Chinese Say No to Food Waste

February 13, 2013

Unlocking Word Meanings
Read the following words/expressions found in today’s article.

1. netizen 
[NET-uh-zuhn, ‐suhn] (n.) – one who always uses the Internet
Example: Some netizens started an online movement against poverty.

2. campaign [kam-PEYN(v.) – to work or do activities in order to get a certain goal or a desired result
Example: Concerned parents wrote school officials to campaign for healthier school lunches.

3. banquet [BANG-kwit(n.) – a large and formal dinner
Example: After the wedding, the guests joined the banquet.

4. grain [greyn(n.) – plant seeds used as food, such as cereals.
Example: In Asia, rice is the most popular grain.

5. cut down [kuht-doun(phrasal v.) – to lessen
Example: The government says people must cut down on the use of chemicals in food.

Read the text below.

Food waste is a hot issue in China these days. Chinese netizens are campaigning to raise awareness about food waste and urge their countrymen to avoid wastage, especially after banquets.

On China’s most popular social media website, Sina Weibo, a number of uploaded pictures have shocked and angered many Chinese netizens. The pictures show uneaten food being thrown away after a large banquet. For contrast, a picture of a 70-year-old farmer from Gansu, a poor province in the northwest part of China, is shown at the end. The farmer is so poor that he can only eat meat about ten times in one year.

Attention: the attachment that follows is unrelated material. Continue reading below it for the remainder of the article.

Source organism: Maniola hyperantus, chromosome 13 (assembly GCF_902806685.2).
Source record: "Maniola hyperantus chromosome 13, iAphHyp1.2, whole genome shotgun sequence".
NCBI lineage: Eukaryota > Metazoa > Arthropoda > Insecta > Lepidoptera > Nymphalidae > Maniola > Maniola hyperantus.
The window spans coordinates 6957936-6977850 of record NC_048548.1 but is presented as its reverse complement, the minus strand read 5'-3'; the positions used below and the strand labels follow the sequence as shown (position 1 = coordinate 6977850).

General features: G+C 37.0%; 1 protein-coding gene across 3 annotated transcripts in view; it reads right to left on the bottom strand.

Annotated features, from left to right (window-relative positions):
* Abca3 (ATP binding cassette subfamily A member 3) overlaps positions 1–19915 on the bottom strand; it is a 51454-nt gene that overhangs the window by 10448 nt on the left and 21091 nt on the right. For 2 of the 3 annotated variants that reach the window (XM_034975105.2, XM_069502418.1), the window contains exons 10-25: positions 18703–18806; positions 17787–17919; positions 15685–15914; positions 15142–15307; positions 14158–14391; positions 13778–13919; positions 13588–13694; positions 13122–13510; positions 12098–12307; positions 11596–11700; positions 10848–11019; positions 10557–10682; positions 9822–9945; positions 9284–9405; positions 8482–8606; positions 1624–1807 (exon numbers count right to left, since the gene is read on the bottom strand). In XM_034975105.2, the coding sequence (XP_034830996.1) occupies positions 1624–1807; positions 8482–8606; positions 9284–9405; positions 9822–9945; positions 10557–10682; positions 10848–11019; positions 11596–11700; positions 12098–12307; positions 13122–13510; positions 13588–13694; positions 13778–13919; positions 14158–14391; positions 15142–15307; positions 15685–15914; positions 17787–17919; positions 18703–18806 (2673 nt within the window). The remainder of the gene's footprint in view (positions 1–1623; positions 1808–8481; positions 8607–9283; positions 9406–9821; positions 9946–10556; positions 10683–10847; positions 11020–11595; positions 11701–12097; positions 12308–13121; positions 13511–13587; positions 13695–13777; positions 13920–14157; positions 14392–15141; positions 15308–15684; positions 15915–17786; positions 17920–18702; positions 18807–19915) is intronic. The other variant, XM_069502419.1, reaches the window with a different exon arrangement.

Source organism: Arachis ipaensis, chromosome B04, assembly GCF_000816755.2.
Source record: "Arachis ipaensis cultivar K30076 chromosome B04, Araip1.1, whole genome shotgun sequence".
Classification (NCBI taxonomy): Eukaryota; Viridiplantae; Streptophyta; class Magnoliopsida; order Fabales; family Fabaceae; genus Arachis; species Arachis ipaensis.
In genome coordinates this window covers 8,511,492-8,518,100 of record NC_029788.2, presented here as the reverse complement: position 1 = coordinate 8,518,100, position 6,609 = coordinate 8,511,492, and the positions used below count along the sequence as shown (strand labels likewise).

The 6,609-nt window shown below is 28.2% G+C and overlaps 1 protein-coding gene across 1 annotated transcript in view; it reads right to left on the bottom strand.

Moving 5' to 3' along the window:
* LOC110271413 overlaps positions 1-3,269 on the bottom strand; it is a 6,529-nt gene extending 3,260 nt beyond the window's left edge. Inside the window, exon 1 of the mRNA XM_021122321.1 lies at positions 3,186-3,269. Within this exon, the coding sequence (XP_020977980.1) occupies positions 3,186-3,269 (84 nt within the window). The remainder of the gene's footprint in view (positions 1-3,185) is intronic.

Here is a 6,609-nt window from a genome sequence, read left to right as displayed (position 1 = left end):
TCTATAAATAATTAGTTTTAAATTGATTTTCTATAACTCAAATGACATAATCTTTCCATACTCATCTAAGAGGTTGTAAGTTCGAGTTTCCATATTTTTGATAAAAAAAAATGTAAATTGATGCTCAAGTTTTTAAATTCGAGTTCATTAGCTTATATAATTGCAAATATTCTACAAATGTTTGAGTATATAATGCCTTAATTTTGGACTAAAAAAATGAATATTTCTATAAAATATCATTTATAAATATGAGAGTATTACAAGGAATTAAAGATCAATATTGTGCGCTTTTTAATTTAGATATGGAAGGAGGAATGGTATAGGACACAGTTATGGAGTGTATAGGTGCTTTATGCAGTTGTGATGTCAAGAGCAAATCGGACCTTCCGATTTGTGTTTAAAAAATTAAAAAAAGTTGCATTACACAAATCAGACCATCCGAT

Research by China Agricultural University estimates that 50 million tons of grain is wasted in China each year. Fifty million tons is 10% of the total grain produced in China. The amount of food wasted could have fed 200 million people, about one-sixth of China’s population.

Concerned netizens advised people to celebrate the Chinese Lunar New Year by not wasting food. Even the government was urged to cut down on spending during banquets. Last year, the Chinese government spent 300 billion yuan ($48 billion) on their banquets.   

Agriculture scientist, Yuan Longping believes food waste should be treated as a crime. He said that scientists like him have worked hard to improve the production of rice in the country. Sadly, many Chinese citizens take the abundance of food for granted.

To address this problem, the National People’s Congress, China’s highest lawmaking body, is now discussing a law that will punish those who waste food.

Viewpoint Discussion
Enjoy a discussion with your tutor. 

Discussion A

·         Do you think that food waste is a crime that should be punished? Why or why not?
·         How can people avoid wasting food?

Discussion B

·         Why do you think people waste food?
·         How does food waste affect us?


February 13, 2013